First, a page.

I believe any brand page on Facebook and any company account on Twitter needs a manager who knows and loves that company and its products. (When I ran social media for a Fortune 50 company, we had separate people tending Facebook and Twitter, so we could concentrate on each platform and community a little more closely.) Over time, that person can build a meaningful relationship with the fans and followers. As I've said in the past, that person can be like a disc jockey playing the greatest hits of that company. But what exactly does that mean, and what does it look like in practice?
Content, as has been said many times during the Web 2.0 craze, is king. Unique, original, bite-sized content that can be used effectively in social media channels does wonders for your brand. These are the greatest hits the disc jockey can play. Examples:
- A How-To video on YouTube that you can embed on Facebook and link to from Twitter instructing fans on the use of your product.
- A pithy press release (is that an oxymoron?) on your company site touting a new innovation by your company. You can quote this on Facebook and link to it from Twitter.
- A recipe you can publish in full on Facebook.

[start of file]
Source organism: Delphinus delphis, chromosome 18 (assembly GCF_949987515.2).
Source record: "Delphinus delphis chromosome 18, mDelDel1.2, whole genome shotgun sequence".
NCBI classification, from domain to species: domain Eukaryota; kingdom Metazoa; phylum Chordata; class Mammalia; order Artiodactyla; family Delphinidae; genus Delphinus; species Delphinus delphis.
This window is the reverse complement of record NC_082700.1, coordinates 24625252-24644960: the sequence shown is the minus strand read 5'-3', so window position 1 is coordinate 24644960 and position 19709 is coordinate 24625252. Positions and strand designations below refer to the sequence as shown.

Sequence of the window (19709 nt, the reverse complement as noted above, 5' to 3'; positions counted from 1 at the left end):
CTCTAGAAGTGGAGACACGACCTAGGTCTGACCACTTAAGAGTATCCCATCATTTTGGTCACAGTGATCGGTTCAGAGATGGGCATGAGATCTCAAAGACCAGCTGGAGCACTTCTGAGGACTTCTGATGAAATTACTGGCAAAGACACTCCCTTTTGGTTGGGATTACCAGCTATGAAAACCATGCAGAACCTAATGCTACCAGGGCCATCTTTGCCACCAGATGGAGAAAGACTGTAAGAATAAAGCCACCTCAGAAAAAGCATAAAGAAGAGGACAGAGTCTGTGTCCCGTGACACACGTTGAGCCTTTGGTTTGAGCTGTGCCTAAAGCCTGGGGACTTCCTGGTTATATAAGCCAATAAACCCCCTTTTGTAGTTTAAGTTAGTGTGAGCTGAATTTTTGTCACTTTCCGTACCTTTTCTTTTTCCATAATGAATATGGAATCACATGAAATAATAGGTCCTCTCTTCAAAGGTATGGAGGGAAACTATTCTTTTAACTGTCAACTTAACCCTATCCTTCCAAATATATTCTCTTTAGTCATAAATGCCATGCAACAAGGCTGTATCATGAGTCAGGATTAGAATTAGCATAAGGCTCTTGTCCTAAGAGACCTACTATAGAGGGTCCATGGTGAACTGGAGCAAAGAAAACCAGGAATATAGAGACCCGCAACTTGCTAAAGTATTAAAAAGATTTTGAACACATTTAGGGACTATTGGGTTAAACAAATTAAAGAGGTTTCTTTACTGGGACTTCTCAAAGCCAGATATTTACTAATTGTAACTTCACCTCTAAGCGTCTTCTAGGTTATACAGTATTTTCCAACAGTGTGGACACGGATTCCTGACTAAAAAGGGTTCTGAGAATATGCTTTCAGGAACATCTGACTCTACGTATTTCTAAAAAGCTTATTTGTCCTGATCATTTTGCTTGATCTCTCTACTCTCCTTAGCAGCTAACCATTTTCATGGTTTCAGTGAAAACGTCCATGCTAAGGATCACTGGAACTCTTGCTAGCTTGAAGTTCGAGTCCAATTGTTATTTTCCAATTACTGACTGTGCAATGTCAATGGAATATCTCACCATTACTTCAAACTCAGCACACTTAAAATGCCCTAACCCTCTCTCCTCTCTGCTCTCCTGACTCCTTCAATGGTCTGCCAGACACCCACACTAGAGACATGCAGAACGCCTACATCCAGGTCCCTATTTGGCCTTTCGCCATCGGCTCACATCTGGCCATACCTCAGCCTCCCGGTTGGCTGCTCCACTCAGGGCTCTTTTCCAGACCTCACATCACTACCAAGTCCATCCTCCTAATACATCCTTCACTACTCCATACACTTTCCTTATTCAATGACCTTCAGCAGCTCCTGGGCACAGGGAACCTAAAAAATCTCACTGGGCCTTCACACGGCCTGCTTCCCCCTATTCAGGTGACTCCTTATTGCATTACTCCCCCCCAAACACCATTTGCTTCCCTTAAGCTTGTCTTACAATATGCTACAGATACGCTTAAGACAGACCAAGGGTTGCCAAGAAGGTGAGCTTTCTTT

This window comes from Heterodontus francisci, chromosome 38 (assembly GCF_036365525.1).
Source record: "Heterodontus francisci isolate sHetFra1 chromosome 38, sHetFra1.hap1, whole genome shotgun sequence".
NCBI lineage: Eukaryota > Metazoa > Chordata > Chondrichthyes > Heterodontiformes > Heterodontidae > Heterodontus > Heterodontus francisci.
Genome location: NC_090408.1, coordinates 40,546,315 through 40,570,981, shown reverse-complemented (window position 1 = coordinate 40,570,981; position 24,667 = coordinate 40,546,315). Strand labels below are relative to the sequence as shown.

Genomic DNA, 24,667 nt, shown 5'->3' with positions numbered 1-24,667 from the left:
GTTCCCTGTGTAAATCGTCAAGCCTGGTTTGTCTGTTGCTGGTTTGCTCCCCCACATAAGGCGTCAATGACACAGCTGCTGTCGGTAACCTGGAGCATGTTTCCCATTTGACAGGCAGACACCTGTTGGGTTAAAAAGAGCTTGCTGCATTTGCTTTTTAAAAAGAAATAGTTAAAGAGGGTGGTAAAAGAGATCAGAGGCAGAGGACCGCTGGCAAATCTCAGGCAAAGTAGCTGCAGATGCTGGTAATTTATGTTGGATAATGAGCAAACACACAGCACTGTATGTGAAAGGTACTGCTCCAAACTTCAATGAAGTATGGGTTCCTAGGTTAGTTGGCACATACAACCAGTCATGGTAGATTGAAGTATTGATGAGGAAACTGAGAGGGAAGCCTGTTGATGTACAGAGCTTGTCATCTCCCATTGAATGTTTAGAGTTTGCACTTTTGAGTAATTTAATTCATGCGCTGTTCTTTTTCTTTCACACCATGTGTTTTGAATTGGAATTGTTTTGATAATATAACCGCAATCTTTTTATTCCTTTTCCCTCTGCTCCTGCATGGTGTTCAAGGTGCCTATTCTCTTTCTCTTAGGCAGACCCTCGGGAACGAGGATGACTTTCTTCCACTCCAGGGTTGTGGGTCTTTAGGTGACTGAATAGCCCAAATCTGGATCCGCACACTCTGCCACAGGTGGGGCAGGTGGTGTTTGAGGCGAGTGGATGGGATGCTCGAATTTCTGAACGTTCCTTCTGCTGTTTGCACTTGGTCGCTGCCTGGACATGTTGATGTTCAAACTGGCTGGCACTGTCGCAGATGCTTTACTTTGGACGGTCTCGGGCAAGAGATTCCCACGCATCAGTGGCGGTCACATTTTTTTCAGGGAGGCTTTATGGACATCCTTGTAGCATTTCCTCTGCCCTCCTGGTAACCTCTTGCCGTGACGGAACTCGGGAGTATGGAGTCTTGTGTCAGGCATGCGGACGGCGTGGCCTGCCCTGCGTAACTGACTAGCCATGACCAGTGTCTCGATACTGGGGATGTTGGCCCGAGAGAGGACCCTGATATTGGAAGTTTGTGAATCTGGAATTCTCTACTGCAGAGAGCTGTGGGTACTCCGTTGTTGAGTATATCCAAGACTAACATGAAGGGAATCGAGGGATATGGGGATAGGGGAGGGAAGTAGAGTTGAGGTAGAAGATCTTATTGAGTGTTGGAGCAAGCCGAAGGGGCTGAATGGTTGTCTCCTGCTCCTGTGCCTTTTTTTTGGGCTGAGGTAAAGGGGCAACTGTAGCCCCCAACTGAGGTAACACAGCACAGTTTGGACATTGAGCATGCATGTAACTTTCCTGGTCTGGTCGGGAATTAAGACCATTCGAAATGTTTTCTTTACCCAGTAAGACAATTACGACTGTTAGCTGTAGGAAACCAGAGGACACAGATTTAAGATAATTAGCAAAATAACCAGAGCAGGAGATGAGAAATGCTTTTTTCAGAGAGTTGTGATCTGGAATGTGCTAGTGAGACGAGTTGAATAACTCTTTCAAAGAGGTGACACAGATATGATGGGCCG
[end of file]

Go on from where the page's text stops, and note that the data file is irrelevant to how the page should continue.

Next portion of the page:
- Historic company photos.
- Fun trivia related to the company.
- Photos fans send in of themselves with their products, or testimonies of their good experiences with the company.
These small pieces of content are perfect for social media because they are easy to share and link to. A blogger can pick up the press release and write about it. A fan can share the recipe with his sister.
Here's why its important to have a DJ who knows and loves the company: An outside content manager can sound very false to loyal fans. (Imagine a country music disc jockey suddenly showing up at a dance club.) And someone from outside the company can have a specific agenda that isn't really concerned about the fans. Sharing the duties within the company can lead to territorial squabbling, and prevent the voice of the account from really establishing a style and intimacy.
And having one disc jockey who has control of the mike means someone can say, "Your song sucks," when one part of the company is pushing content that the fans won't like. This happens. One person who owns a channel comes to know her audience well, and can objectively evaluate the content you put out there. She can experiment with posting photos, discounts, trivia. She becomes an expert in how your company interacts with customers, and can consult and advise the rest of the company. This last chunk of content is important: This disc jockey is more than just a voice of your company. She's also the ears. She's in touch with the fans. And the fans aren't the only ones who should listen to her.